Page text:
By Dan Murphy
Governor Andrew Cuomo and State Comptroller Tom DiNapoli have been sounding the alarm about the State’s finances, budget holes, and the lack of assistance coming from Washington DC. That warning has now turned into a temporary cut in State Aid to local governments who rely on funding from Albany to operate their local governments.
In Westchester County, White Plains and Yonkers are two city’s that receive a large amount of AIM funding, (Aid to Municipal Governments). Last week, the State budget office cut AIM funding by 20% from a planned payment last month.
For White Plains that means a $1 Million loss in State Aid. For Yonkers, it’s a $19 Million loss. According to the State Budget Division, the reduction, or temporary cut, is just that for the time being.
“We are not reducing support for AIM at this time and instead are holding back 20% of the funding as the State contends with a cash crunch caused by a 14% drop in revenue due entirely to the pandemic, the federal decision to delay income tax filings to July, and awaits clarity on federal assistance to offset this revenue loss,” said Freeman Klopott, spokesman, NY State Budget Division.
NY Comptroller Tom DiNapoli reported that state revenues for the month of May were down by $767 Million, or 19.7% from the previous year. “With an economy still suffocated by a global pandemic, the state’s finances took another serious hit in the month of May,” DiNapoli said.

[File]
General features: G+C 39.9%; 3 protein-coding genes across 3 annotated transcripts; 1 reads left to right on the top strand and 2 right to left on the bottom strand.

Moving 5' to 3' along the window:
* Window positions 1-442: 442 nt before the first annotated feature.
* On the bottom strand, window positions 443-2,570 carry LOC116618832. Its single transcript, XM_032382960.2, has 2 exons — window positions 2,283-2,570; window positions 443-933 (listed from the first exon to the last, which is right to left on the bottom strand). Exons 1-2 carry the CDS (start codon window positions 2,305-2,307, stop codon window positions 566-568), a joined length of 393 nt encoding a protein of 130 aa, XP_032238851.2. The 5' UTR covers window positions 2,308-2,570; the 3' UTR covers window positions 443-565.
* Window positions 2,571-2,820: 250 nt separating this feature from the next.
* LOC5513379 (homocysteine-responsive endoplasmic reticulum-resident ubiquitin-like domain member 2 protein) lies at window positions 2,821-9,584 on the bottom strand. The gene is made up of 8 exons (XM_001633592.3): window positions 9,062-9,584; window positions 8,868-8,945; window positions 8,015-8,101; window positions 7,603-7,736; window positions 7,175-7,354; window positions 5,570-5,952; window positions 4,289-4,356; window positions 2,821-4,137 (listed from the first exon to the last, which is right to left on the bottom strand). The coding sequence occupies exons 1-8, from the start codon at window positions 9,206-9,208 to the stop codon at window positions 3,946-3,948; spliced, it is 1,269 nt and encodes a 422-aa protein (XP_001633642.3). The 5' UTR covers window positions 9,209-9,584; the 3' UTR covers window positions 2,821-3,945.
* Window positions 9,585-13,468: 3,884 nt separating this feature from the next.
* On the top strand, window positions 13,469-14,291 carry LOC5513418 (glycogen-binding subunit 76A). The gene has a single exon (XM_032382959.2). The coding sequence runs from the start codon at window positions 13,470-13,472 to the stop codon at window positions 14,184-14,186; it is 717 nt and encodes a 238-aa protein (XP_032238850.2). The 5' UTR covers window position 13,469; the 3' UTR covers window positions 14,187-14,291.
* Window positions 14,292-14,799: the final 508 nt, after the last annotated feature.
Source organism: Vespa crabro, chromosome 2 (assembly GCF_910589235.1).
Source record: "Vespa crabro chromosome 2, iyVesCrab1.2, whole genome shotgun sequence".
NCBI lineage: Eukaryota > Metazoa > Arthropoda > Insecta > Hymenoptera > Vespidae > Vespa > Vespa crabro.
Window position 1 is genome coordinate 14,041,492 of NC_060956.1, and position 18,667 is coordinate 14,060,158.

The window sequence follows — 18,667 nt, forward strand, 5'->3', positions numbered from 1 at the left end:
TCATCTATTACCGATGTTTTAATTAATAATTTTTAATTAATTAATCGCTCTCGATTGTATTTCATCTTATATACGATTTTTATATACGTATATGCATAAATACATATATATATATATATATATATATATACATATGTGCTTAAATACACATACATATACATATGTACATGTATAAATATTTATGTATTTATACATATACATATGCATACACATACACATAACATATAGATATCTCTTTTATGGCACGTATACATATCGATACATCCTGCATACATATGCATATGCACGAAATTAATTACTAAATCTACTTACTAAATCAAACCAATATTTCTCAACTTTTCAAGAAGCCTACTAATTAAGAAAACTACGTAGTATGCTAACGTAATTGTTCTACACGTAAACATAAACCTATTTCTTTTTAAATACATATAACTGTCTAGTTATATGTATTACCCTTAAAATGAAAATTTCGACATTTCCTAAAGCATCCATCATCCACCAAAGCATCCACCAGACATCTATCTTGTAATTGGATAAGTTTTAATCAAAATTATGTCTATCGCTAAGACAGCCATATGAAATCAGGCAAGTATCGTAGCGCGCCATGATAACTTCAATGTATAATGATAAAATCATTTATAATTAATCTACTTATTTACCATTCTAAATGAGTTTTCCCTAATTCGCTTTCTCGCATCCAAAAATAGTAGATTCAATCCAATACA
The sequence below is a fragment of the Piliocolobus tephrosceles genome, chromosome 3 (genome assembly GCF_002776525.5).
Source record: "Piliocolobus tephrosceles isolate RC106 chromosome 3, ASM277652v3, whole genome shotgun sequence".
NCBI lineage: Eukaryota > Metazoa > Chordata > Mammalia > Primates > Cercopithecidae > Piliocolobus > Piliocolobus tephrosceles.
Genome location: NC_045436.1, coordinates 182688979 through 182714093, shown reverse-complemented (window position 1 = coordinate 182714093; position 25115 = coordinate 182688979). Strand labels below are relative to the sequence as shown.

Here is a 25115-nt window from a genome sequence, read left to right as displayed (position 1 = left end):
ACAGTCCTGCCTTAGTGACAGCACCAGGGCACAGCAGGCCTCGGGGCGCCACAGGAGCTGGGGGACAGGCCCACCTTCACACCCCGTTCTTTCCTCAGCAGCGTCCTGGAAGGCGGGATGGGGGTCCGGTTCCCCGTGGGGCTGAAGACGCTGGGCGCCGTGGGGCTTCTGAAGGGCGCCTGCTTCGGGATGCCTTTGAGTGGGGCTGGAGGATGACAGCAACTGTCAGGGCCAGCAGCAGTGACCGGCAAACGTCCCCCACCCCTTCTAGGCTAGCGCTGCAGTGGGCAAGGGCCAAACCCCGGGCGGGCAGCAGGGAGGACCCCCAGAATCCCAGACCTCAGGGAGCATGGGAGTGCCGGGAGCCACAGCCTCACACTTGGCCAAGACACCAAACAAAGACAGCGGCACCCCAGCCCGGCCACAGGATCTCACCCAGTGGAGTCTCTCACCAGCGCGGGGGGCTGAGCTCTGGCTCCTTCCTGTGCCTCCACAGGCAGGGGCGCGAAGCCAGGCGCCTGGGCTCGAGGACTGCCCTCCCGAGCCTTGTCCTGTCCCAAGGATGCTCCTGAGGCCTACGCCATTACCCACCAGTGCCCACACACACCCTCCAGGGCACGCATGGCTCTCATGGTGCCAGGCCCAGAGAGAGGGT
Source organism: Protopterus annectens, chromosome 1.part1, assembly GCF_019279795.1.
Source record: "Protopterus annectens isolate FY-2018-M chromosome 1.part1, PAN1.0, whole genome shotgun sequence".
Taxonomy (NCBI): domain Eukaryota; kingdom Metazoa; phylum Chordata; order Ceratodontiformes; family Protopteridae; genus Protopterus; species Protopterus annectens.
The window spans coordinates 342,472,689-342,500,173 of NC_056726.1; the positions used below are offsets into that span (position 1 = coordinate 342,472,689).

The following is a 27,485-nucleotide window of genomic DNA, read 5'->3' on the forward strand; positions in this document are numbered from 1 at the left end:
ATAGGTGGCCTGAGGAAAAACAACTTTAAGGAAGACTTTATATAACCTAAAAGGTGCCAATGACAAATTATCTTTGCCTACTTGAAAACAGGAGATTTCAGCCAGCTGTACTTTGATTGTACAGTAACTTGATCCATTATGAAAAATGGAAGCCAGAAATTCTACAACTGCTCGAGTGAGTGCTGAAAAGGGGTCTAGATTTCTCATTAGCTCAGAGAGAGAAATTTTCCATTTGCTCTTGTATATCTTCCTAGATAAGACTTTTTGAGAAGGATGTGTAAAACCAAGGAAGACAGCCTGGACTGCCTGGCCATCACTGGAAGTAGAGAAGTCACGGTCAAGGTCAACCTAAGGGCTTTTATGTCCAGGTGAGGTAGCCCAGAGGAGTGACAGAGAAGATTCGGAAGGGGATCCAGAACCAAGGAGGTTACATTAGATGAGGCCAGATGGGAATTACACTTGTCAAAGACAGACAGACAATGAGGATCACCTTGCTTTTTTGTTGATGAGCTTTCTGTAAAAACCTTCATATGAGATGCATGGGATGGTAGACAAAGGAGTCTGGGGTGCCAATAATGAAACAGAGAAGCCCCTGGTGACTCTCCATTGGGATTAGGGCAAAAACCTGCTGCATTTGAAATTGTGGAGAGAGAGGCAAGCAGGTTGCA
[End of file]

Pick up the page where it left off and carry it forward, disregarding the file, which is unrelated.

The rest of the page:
“We are now clearly seeing the recession’s impact on tax receipts. As we continue to slowly re-open the economy, it’s critical that Washington act on our call for more federal aid.”
Other items of note in the report: Personal income tax withholding revenues were $291.8 million below May 2019, a decline of more than 9 percent reflecting both depressed economic activity and timing factors. The Department of Education made $4 billion in general aid payments to school districts.
“New York is facing an unprecedented public health and fiscal crisis that could dramatically change our landscape for years to come. Now we need help from Washington that comes without strings to protect New Yorkers from seeing essential services decimated,” said DiNapoli.
Westchester County government has also seen a large revenue hole blown in their budget from COVID-19. County Executive George Latimer has estimated a deficit in the current budget of more than $100 Million. Latimer offered an early retirement incentive to county employees to help close the expected budget gaps for 2021.
The Voluntary Separation Program will allow Westchester County employees to voluntarily leave County service in exchange of a $1,000 payment for every year of service to the County. The move will amount to one to two million dollars in savings in 2020, and will save the County six to ten million dollars in 2021.